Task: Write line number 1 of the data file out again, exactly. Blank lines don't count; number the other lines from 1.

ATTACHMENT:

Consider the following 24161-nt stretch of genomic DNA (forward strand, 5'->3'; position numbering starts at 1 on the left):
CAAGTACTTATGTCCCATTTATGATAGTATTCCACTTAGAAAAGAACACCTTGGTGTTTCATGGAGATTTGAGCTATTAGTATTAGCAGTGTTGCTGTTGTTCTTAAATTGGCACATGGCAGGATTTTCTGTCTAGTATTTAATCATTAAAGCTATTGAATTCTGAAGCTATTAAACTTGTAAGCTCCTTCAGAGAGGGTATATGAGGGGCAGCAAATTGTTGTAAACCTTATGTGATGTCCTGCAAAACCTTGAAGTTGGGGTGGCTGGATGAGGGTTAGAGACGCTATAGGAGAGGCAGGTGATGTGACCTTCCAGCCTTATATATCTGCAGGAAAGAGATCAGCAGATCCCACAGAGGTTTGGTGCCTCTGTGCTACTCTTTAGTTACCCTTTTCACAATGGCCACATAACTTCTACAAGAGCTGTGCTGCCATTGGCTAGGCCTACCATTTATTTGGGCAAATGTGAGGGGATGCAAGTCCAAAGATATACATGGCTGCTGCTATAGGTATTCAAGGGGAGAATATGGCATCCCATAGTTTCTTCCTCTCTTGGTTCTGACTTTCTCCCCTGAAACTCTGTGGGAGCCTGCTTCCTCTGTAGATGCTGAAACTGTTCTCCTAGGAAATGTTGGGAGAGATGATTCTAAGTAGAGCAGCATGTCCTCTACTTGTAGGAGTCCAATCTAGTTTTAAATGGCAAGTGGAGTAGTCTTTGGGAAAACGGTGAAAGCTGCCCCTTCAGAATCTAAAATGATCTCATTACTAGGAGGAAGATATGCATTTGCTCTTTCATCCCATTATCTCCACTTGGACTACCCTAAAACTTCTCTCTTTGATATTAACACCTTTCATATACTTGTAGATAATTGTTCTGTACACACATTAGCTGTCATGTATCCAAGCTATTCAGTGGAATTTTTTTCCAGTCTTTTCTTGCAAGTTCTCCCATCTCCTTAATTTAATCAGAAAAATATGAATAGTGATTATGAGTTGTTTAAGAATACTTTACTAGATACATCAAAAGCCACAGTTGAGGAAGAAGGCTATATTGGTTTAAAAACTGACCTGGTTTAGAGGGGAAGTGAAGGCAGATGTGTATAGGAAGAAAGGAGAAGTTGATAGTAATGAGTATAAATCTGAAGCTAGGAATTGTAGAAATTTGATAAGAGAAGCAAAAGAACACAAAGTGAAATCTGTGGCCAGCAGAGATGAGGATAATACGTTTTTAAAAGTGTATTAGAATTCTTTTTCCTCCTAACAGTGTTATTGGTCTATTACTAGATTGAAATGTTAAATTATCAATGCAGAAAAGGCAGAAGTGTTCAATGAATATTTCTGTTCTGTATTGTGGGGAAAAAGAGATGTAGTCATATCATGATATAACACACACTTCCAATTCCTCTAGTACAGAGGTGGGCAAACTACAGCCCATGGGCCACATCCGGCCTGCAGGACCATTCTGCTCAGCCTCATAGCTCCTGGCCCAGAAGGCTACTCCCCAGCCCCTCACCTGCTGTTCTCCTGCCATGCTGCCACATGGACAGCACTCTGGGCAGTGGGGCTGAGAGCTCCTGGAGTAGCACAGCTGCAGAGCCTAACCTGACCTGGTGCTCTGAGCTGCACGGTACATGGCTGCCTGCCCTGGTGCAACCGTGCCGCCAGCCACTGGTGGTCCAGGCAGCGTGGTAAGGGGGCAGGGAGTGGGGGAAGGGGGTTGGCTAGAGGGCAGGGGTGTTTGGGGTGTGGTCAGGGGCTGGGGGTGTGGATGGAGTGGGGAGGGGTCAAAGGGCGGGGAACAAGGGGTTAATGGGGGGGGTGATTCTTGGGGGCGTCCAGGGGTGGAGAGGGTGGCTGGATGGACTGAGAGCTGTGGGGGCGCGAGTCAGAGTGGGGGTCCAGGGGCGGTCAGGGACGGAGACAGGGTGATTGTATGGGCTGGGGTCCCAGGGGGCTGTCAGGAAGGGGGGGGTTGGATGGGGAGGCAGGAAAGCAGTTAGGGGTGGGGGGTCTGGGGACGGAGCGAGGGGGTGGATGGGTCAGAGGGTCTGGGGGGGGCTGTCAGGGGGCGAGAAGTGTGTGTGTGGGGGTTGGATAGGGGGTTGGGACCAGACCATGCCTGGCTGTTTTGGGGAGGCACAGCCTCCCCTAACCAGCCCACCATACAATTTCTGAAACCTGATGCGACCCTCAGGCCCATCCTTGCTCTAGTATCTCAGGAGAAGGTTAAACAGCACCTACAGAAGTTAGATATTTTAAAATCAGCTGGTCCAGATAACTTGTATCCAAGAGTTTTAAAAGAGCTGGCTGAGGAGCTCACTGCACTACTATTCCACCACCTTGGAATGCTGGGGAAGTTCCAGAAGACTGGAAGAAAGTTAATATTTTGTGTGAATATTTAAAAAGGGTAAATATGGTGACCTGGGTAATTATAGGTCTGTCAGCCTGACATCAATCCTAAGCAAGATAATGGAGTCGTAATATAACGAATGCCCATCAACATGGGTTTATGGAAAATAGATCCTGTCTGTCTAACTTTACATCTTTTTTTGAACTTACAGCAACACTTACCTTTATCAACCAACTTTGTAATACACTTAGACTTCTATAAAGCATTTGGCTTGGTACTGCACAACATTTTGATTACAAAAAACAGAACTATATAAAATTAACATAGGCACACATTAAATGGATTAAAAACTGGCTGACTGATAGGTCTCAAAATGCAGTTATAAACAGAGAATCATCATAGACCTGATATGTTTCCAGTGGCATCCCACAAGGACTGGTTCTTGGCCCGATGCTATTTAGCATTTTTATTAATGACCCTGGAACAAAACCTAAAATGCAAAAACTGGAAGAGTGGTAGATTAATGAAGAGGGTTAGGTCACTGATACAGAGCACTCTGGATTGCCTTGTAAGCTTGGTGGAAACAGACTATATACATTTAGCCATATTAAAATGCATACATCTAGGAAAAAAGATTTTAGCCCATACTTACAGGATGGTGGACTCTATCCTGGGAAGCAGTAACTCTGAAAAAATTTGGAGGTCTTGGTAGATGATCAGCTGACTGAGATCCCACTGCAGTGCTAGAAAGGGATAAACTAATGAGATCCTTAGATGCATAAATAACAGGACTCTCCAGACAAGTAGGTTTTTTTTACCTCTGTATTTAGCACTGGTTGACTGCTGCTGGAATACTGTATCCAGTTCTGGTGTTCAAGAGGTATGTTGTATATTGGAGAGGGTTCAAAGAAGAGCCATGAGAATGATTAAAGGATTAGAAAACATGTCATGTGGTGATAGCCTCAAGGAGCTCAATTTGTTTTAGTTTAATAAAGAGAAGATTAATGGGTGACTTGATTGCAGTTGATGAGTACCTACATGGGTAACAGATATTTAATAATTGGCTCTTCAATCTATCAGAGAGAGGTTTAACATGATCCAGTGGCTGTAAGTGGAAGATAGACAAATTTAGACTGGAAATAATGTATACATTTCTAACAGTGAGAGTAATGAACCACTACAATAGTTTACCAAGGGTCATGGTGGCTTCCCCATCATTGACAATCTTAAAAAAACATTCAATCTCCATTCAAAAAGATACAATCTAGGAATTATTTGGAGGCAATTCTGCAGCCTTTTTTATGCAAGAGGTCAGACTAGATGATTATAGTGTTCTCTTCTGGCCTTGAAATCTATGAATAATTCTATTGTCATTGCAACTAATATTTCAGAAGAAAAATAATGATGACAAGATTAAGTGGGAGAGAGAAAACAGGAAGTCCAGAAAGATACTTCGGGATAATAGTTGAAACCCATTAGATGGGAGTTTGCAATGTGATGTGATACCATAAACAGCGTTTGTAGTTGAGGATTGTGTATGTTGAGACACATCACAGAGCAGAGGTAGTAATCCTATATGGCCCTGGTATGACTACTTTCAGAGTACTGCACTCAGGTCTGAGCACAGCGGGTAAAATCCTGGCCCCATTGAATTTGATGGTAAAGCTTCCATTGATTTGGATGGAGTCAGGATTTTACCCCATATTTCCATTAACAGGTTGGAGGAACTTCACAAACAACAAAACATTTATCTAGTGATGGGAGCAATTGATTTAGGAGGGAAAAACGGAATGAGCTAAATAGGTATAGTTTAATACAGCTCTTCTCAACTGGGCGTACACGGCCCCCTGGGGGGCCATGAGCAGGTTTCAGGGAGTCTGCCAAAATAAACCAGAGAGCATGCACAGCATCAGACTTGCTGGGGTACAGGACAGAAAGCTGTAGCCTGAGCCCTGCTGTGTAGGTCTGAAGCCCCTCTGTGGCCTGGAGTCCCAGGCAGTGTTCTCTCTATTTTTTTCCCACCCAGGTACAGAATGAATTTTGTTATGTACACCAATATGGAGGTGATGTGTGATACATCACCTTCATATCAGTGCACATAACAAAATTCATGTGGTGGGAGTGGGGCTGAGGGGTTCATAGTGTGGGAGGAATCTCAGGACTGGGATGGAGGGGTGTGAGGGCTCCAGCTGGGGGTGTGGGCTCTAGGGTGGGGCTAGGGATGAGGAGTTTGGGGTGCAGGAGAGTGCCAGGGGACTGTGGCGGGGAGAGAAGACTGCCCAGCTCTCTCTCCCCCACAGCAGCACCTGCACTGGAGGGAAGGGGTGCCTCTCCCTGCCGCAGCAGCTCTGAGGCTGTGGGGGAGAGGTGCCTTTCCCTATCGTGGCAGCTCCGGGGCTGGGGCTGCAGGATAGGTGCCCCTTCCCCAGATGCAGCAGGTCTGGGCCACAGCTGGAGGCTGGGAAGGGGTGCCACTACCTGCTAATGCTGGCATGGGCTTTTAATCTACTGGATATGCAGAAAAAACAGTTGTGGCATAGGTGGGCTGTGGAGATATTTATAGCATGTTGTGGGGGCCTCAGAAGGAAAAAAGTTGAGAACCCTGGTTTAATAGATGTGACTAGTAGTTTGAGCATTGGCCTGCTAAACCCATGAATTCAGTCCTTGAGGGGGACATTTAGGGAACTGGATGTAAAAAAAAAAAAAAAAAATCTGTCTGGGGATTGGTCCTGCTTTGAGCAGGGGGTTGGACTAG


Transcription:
Consider the following 24161-nt stretch of genomic DNA (forward strand, 5'->3'; position numbering starts at 1 on the left):